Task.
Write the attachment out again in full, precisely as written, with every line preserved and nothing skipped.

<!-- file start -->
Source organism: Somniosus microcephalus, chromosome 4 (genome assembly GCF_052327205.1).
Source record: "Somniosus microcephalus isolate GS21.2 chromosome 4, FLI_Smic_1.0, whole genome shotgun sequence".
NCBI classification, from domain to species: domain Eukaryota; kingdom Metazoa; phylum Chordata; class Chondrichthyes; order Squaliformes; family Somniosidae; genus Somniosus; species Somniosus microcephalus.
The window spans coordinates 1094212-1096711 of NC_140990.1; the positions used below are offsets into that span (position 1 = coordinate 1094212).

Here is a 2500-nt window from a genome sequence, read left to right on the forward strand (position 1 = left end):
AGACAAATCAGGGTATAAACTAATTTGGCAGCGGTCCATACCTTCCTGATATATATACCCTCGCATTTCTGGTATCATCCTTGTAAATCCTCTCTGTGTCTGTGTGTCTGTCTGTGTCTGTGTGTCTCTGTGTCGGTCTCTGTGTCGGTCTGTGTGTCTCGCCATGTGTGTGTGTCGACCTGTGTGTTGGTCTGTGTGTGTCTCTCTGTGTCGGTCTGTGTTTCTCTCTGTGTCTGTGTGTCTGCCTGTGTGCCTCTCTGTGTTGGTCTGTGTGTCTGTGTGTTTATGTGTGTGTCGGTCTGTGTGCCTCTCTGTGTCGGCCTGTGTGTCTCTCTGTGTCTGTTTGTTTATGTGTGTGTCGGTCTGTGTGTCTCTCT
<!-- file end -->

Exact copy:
Source organism: Somniosus microcephalus, chromosome 4 (genome assembly GCF_052327205.1).
Source record: "Somniosus microcephalus isolate GS21.2 chromosome 4, FLI_Smic_1.0, whole genome shotgun sequence".
NCBI classification, from domain to species: domain Eukaryota; kingdom Metazoa; phylum Chordata; class Chondrichthyes; order Squaliformes; family Somniosidae; genus Somniosus; species Somniosus microcephalus.
The window spans coordinates 1094212-1096711 of NC_140990.1; the positions used below are offsets into that span (position 1 = coordinate 1094212).

Here is a 2500-nt window from a genome sequence, read left to right on the forward strand (position 1 = left end):
AGACAAATCAGGGTATAAACTAATTTGGCAGCGGTCCATACCTTCCTGATATATATACCCTCGCATTTCTGGTATCATCCTTGTAAATCCTCTCTGTGTCTGTGTGTCTGTCTGTGTCTGTGTGTCTCTGTGTCGGTCTCTGTGTCGGTCTGTGTGTCTCGCCATGTGTGTGTGTCGACCTGTGTGTTGGTCTGTGTGTGTCTCTCTGTGTCGGTCTGTGTTTCTCTCTGTGTCTGTGTGTCTGCCTGTGTGCCTCTCTGTGTTGGTCTGTGTGTCTGTGTGTTTATGTGTGTGTCGGTCTGTGTGCCTCTCTGTGTCGGCCTGTGTGTCTCTCTGTGTCTGTTTGTTTATGTGTGTGTCGGTCTGTGTGTCTCTCT